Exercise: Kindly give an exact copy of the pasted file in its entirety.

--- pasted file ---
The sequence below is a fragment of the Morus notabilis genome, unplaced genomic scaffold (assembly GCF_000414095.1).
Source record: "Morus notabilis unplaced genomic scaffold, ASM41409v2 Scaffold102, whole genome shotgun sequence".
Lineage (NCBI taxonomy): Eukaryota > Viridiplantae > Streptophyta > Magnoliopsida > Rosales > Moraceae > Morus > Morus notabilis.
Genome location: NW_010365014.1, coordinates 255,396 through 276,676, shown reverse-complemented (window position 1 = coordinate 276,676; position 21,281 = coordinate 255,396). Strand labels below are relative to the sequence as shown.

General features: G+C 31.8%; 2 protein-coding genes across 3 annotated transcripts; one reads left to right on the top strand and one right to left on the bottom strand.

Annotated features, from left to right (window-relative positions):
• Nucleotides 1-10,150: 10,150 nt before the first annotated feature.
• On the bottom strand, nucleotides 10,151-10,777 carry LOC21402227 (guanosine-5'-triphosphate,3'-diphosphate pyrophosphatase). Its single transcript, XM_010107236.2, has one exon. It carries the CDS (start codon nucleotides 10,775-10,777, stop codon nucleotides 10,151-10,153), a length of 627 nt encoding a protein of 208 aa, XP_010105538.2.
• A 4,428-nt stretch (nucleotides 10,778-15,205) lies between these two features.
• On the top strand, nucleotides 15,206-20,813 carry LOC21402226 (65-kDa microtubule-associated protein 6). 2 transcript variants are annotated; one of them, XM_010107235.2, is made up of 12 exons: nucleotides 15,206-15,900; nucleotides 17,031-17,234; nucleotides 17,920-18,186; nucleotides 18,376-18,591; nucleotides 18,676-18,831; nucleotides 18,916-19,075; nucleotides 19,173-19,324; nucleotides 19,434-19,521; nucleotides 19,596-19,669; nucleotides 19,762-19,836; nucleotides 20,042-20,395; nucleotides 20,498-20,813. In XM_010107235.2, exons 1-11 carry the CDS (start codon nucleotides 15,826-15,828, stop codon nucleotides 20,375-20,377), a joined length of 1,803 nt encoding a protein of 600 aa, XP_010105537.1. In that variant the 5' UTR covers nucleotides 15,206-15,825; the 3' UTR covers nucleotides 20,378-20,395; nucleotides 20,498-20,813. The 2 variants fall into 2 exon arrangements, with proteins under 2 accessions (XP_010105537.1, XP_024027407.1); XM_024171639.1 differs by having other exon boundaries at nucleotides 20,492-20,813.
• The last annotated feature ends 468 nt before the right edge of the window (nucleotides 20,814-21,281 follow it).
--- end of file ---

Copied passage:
The sequence below is a fragment of the Morus notabilis genome, unplaced genomic scaffold (assembly GCF_000414095.1).
Source record: "Morus notabilis unplaced genomic scaffold, ASM41409v2 Scaffold102, whole genome shotgun sequence".
Lineage (NCBI taxonomy): Eukaryota > Viridiplantae > Streptophyta > Magnoliopsida > Rosales > Moraceae > Morus > Morus notabilis.
Genome location: NW_010365014.1, coordinates 255,396 through 276,676, shown reverse-complemented (window position 1 = coordinate 276,676; position 21,281 = coordinate 255,396). Strand labels below are relative to the sequence as shown.

General features: G+C 31.8%; 2 protein-coding genes across 3 annotated transcripts; one reads left to right on the top strand and one right to left on the bottom strand.

Annotated features, from left to right (window-relative positions):
• Nucleotides 1-10,150: 10,150 nt before the first annotated feature.
• On the bottom strand, nucleotides 10,151-10,777 carry LOC21402227 (guanosine-5'-triphosphate,3'-diphosphate pyrophosphatase). Its single transcript, XM_010107236.2, has one exon. It carries the CDS (start codon nucleotides 10,775-10,777, stop codon nucleotides 10,151-10,153), a length of 627 nt encoding a protein of 208 aa, XP_010105538.2.
• A 4,428-nt stretch (nucleotides 10,778-15,205) lies between these two features.
• On the top strand, nucleotides 15,206-20,813 carry LOC21402226 (65-kDa microtubule-associated protein 6). 2 transcript variants are annotated; one of them, XM_010107235.2, is made up of 12 exons: nucleotides 15,206-15,900; nucleotides 17,031-17,234; nucleotides 17,920-18,186; nucleotides 18,376-18,591; nucleotides 18,676-18,831; nucleotides 18,916-19,075; nucleotides 19,173-19,324; nucleotides 19,434-19,521; nucleotides 19,596-19,669; nucleotides 19,762-19,836; nucleotides 20,042-20,395; nucleotides 20,498-20,813. In XM_010107235.2, exons 1-11 carry the CDS (start codon nucleotides 15,826-15,828, stop codon nucleotides 20,375-20,377), a joined length of 1,803 nt encoding a protein of 600 aa, XP_010105537.1. In that variant the 5' UTR covers nucleotides 15,206-15,825; the 3' UTR covers nucleotides 20,378-20,395; nucleotides 20,498-20,813. The 2 variants fall into 2 exon arrangements, with proteins under 2 accessions (XP_010105537.1, XP_024027407.1); XM_024171639.1 differs by having other exon boundaries at nucleotides 20,492-20,813.
• The last annotated feature ends 468 nt before the right edge of the window (nucleotides 20,814-21,281 follow it).